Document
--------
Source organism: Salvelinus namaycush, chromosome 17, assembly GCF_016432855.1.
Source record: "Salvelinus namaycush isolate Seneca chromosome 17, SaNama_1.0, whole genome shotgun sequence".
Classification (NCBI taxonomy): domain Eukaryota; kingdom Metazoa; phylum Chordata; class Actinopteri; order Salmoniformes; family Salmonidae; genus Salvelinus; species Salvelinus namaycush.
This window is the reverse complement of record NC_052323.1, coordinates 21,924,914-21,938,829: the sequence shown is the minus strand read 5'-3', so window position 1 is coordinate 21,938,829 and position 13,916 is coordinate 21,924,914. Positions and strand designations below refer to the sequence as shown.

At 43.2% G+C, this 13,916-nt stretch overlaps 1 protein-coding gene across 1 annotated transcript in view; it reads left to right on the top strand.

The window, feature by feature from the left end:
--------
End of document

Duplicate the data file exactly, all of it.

Source organism: Salvelinus namaycush, chromosome 17, assembly GCF_016432855.1.
Source record: "Salvelinus namaycush isolate Seneca chromosome 17, SaNama_1.0, whole genome shotgun sequence".
Classification (NCBI taxonomy): domain Eukaryota; kingdom Metazoa; phylum Chordata; class Actinopteri; order Salmoniformes; family Salmonidae; genus Salvelinus; species Salvelinus namaycush.
This window is the reverse complement of record NC_052323.1, coordinates 21,924,914-21,938,829: the sequence shown is the minus strand read 5'-3', so window position 1 is coordinate 21,938,829 and position 13,916 is coordinate 21,924,914. Positions and strand designations below refer to the sequence as shown.

At 43.2% G+C, this 13,916-nt stretch overlaps 1 protein-coding gene across 1 annotated transcript in view; it reads left to right on the top strand.

The window, feature by feature from the left end: